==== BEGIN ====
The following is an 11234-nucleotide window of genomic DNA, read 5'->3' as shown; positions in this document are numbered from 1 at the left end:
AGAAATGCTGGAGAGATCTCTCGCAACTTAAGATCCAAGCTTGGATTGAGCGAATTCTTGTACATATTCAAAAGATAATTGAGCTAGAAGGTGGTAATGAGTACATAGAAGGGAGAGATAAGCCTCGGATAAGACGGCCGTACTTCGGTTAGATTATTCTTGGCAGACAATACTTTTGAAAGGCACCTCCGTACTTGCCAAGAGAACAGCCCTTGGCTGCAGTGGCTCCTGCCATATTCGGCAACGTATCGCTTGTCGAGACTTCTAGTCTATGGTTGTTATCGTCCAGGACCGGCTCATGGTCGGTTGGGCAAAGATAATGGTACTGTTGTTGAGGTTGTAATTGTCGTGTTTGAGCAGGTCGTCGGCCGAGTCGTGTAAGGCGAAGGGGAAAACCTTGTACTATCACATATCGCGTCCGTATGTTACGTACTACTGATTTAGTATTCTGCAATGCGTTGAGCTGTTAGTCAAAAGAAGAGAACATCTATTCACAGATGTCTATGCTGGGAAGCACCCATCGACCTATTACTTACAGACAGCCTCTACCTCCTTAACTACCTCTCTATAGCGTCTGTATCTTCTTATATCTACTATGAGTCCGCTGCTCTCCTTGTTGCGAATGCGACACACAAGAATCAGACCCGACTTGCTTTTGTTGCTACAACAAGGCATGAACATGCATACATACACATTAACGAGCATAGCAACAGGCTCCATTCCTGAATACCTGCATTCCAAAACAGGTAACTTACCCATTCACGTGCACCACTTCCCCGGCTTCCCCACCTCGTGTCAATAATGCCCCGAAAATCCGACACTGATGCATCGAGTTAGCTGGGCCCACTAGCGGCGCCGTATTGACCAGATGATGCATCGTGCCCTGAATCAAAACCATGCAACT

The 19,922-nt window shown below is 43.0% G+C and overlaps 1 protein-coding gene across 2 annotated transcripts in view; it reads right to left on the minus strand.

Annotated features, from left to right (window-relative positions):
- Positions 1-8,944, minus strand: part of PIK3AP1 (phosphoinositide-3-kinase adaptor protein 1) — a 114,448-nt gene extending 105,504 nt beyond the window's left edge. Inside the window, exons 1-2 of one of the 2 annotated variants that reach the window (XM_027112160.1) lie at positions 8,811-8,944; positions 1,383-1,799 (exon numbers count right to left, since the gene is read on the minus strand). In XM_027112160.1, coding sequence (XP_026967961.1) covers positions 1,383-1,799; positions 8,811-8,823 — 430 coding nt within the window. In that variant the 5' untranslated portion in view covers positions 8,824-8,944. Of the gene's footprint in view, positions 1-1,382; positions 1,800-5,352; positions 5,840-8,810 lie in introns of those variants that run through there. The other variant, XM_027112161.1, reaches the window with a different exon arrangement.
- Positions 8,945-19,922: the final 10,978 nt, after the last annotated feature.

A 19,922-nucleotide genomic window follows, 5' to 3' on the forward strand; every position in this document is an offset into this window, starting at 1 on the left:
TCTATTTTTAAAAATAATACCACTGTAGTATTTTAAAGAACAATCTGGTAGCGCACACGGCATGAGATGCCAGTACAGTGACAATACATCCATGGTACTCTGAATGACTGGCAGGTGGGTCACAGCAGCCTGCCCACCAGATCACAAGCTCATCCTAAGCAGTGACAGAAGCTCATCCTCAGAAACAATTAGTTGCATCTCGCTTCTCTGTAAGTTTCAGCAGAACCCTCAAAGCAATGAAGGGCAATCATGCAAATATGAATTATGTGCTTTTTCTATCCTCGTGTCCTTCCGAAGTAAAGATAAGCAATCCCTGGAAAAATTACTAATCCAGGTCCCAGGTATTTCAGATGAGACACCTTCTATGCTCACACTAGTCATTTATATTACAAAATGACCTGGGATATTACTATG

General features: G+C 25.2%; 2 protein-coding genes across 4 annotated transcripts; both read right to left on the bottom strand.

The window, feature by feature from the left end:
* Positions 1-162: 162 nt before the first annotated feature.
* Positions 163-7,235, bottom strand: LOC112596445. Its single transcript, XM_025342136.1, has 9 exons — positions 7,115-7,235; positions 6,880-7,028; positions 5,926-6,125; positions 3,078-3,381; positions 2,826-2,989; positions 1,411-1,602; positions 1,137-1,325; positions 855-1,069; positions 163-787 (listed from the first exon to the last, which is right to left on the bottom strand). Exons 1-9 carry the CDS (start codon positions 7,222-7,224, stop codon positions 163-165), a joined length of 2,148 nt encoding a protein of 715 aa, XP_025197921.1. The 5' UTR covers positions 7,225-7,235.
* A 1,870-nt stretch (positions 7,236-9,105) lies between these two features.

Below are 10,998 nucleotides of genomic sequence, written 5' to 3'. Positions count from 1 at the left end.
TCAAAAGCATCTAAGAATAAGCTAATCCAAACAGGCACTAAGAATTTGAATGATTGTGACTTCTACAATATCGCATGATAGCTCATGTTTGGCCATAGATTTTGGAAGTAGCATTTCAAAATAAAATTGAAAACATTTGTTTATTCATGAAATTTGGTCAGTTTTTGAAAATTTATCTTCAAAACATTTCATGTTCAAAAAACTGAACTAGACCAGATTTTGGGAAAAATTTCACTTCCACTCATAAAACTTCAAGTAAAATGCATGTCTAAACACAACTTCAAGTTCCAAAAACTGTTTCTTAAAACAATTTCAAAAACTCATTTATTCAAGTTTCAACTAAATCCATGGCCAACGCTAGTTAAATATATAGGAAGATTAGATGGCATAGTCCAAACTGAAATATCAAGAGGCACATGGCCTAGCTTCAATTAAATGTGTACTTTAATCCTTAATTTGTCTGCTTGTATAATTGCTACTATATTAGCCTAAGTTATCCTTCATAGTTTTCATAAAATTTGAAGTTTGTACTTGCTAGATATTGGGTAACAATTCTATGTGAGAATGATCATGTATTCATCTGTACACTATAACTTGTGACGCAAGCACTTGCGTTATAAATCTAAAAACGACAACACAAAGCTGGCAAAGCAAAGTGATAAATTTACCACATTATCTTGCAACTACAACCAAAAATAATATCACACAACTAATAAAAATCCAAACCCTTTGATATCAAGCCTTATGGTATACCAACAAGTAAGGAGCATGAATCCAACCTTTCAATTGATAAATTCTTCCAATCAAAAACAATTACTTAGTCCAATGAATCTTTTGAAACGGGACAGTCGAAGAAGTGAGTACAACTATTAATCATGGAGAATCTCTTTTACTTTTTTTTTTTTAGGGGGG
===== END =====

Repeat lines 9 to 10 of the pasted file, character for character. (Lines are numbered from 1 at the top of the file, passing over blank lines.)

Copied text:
General features: G+C 25.2%; 2 protein-coding genes across 4 annotated transcripts; both read right to left on the bottom strand.

The window, feature by feature from the left end: